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@spaLOGICng The OP needs a table to store security information for each object for each user but he technically doesn't need to "duplicate" the MSysObjects table. His security table can use the ID of the MySysObjects table as the FK.
Yes, I corrected myself in my most recent comment just two responses above yours, once I read about the security requirements. I, like you, would use as much of the built-in objects as possible. In my corrected statement, I mentioned using the ObjectID of the Table rather than the name, in the event he wanted to rename an object. The Foreign Key I did not mention, but it would be very useful if he add referential integrity for the cascade delete.
 

DickyP

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Learned something in this thread! I have always use Application.CurrentProject for the All(Object) collections and bodged it with iterating querydefs for queries . Now I can swap swap to using Application.Currentdata for queries. Proves that no matter how much you think you know there's always a lot to learn!
 
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spaLOGICng

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Learned something in this thread! I have always use Application.CurrentProject for the All(Object) collections and bodged it with iterating querydefs for queries . Now I can swap swap to using Application.Currentdata for queries. Proves that no matter how much you think you know there's always a lot to learn!
You can refer to AllTables, AllQueries, AllForms, AllReportss, AllMacros, and AllModules under Application.CurrentProject.

You can loop through each one or refer to a specific object by including its optional name, such as Application.CurrentProject.AllForms("ObjectName").IsLoaded and test the various states or other properties such as I have here testing to see if the form is loaded.
 

Pat Hartman

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Now I can swap swap to using Application.Currentdata for queries. Proves that no matter how much you think you know there's always a lot to learn!
Or, you could use the MSysObjects table in a query that uses the object type values that I posted.
 

The_Doc_Man

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Just as a cautionary comment, using Application.CurrentProject is safer than MSysObjects because ANY TIME that you are directly dinking around with a system table, one slip-up and you suddenly have no database. Sys tables are dynamite with a nitroglycerin detonator. Even with 20+ years of experience, I don't like mucking about in MSysxxxx tables any time. Even though sometimes that is what you have to do.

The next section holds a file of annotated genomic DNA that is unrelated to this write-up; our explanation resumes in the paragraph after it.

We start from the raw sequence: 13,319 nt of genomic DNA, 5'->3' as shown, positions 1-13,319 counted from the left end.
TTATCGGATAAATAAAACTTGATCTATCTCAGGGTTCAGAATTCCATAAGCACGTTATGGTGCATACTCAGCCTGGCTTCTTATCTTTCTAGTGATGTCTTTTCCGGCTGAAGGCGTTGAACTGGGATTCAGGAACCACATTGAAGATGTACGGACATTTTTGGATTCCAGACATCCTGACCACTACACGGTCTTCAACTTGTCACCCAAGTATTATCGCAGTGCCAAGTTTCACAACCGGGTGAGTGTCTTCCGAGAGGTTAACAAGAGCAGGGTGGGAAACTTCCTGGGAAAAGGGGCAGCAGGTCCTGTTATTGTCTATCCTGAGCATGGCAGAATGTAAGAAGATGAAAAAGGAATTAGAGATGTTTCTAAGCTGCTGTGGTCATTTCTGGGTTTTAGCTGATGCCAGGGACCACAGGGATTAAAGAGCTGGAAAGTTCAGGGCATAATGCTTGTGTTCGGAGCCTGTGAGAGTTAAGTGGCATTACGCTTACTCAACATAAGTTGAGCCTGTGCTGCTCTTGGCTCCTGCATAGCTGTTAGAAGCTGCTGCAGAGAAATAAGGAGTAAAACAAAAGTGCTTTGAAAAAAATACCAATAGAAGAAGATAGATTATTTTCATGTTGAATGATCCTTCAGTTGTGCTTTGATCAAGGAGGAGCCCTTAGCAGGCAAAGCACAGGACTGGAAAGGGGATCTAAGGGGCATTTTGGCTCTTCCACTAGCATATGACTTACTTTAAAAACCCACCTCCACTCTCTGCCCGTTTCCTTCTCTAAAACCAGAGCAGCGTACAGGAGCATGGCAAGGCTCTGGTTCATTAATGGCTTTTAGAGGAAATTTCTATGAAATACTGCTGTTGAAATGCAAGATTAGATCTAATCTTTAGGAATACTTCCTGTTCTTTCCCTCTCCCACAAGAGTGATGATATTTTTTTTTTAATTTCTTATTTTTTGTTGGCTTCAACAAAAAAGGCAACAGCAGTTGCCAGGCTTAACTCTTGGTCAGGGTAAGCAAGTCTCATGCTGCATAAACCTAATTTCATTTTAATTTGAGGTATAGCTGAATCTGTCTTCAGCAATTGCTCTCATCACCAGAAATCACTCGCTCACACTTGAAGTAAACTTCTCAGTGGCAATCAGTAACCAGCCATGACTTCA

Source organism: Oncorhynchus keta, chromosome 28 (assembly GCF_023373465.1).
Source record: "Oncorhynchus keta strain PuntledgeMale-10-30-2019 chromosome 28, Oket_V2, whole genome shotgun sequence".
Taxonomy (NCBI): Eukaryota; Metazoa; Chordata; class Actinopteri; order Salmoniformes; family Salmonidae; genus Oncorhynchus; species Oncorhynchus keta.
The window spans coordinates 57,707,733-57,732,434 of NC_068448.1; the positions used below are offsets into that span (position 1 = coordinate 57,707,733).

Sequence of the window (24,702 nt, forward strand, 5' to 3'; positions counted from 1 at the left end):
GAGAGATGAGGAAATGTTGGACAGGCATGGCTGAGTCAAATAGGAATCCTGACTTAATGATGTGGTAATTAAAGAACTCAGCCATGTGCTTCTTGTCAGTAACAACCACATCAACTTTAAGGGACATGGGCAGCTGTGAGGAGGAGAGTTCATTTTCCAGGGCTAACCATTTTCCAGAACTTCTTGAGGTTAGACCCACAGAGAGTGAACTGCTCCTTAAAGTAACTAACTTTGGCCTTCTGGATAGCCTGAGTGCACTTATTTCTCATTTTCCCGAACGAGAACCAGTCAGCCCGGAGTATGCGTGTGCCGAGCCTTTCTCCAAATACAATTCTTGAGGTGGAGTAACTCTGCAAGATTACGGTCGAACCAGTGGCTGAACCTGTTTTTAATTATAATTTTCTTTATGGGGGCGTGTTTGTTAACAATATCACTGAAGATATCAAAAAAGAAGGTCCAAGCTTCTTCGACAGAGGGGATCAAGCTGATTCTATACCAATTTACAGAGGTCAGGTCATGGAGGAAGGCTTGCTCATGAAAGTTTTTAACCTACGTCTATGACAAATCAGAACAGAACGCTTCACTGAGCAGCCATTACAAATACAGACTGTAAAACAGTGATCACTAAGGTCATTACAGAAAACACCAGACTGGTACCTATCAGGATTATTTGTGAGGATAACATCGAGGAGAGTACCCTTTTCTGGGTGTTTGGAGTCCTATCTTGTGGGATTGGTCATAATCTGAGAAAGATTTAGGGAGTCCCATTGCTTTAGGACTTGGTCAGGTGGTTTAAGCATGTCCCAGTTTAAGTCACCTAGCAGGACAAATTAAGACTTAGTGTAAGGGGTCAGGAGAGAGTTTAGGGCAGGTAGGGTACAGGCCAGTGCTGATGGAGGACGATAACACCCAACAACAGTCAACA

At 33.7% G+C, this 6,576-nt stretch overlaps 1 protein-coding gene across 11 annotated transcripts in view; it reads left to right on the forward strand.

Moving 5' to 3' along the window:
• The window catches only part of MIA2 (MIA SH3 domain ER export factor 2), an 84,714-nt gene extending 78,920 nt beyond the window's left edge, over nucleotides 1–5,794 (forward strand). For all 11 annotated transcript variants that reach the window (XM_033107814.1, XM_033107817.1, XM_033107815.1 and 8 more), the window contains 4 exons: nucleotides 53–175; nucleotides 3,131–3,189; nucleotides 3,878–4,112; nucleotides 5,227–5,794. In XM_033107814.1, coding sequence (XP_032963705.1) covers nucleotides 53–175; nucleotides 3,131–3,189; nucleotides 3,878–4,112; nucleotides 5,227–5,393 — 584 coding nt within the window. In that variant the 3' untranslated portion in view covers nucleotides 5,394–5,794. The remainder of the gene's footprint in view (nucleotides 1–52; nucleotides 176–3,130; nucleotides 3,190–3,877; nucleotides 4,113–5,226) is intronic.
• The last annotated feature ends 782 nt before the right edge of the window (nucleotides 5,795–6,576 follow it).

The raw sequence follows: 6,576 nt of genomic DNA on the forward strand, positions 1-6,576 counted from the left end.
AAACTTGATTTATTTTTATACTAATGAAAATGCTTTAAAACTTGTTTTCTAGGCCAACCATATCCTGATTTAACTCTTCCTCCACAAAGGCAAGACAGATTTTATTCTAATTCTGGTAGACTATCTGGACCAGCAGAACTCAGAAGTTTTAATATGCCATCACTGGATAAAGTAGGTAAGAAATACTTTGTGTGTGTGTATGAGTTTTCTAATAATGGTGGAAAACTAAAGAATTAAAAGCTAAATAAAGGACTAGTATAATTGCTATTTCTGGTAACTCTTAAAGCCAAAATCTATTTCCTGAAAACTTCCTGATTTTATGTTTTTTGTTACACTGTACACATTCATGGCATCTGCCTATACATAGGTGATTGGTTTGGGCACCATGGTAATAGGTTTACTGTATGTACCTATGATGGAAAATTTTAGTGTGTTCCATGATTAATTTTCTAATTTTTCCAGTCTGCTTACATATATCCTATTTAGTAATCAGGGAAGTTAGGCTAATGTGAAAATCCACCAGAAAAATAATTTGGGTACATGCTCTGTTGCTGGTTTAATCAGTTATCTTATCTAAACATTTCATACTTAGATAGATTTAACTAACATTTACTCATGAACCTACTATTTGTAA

DickyP

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Or, you could use the MSysObjects table in a query that uses the object type values that I posted.
The trouble with using MSysObjects is that DateUpdate field is not as accurate or up to date as the CurrentProject.Allobjects(objectname).DateModified which I use for various purposes.
 

isladogs

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Just as a cautionary comment, using Application.CurrentProject is safer than MSysObjects because ANY TIME that you are directly dinking around with a system table, one slip-up and you suddenly have no database. Sys tables are dynamite with a nitroglycerin detonator. Even with 20+ years of experience, I don't like mucking about in MSysxxxx tables any time. Even though sometimes that is what you have to do.
Most system tables, including MSysObjects are read only. You CANNOT mess them up by using them

The trouble with using MSysObjects is that DateUpdate field is not as accurate or up to date as the CurrentProject.Allobjects(objectname).DateModified which I use for various purposes.
Actually neither method is completely accurate
 

DickyP

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Most system tables, including MSysObjects are read only. You CANNOT mess them up by using them


Actually neither method is completely accurate
Agreed to both but MSysObject never updates unbound forms and reports .DateUpdate, whereas CurrentProject .DateModified is good enough for sorting.